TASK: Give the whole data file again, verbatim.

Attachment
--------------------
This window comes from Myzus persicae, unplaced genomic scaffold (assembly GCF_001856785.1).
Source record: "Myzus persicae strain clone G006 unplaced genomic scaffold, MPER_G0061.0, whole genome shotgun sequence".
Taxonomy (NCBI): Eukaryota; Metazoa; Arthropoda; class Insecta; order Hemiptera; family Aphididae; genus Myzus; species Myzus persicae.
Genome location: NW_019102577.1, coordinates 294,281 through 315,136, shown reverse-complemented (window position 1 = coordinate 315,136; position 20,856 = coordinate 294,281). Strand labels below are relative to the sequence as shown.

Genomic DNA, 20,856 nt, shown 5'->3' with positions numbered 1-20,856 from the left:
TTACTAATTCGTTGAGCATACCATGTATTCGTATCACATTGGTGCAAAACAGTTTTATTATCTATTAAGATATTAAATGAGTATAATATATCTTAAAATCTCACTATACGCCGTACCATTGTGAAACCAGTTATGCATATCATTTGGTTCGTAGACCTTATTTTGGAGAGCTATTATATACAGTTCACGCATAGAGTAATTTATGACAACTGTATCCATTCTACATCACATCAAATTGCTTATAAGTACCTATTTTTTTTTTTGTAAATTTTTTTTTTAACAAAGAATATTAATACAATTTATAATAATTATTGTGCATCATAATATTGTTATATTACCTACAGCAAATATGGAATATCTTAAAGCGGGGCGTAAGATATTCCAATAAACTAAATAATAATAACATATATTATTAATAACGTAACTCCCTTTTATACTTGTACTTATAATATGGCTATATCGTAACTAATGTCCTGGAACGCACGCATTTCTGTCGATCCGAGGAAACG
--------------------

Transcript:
This window comes from Myzus persicae, unplaced genomic scaffold (assembly GCF_001856785.1).
Source record: "Myzus persicae strain clone G006 unplaced genomic scaffold, MPER_G0061.0, whole genome shotgun sequence".
Taxonomy (NCBI): Eukaryota; Metazoa; Arthropoda; class Insecta; order Hemiptera; family Aphididae; genus Myzus; species Myzus persicae.
Genome location: NW_019102577.1, coordinates 294,281 through 315,136, shown reverse-complemented (window position 1 = coordinate 315,136; position 20,856 = coordinate 294,281). Strand labels below are relative to the sequence as shown.

Genomic DNA, 20,856 nt, shown 5'->3' with positions numbered 1-20,856 from the left:
TTACTAATTCGTTGAGCATACCATGTATTCGTATCACATTGGTGCAAAACAGTTTTATTATCTATTAAGATATTAAATGAGTATAATATATCTTAAAATCTCACTATACGCCGTACCATTGTGAAACCAGTTATGCATATCATTTGGTTCGTAGACCTTATTTTGGAGAGCTATTATATACAGTTCACGCATAGAGTAATTTATGACAACTGTATCCATTCTACATCACATCAAATTGCTTATAAGTACCTATTTTTTTTTTTGTAAATTTTTTTTTTAACAAAGAATATTAATACAATTTATAATAATTATTGTGCATCATAATATTGTTATATTACCTACAGCAAATATGGAATATCTTAAAGCGGGGCGTAAGATATTCCAATAAACTAAATAATAATAACATATATTATTAATAACGTAACTCCCTTTTATACTTGTACTTATAATATGGCTATATCGTAACTAATGTCCTGGAACGCACGCATTTCTGTCGATCCGAGGAAACG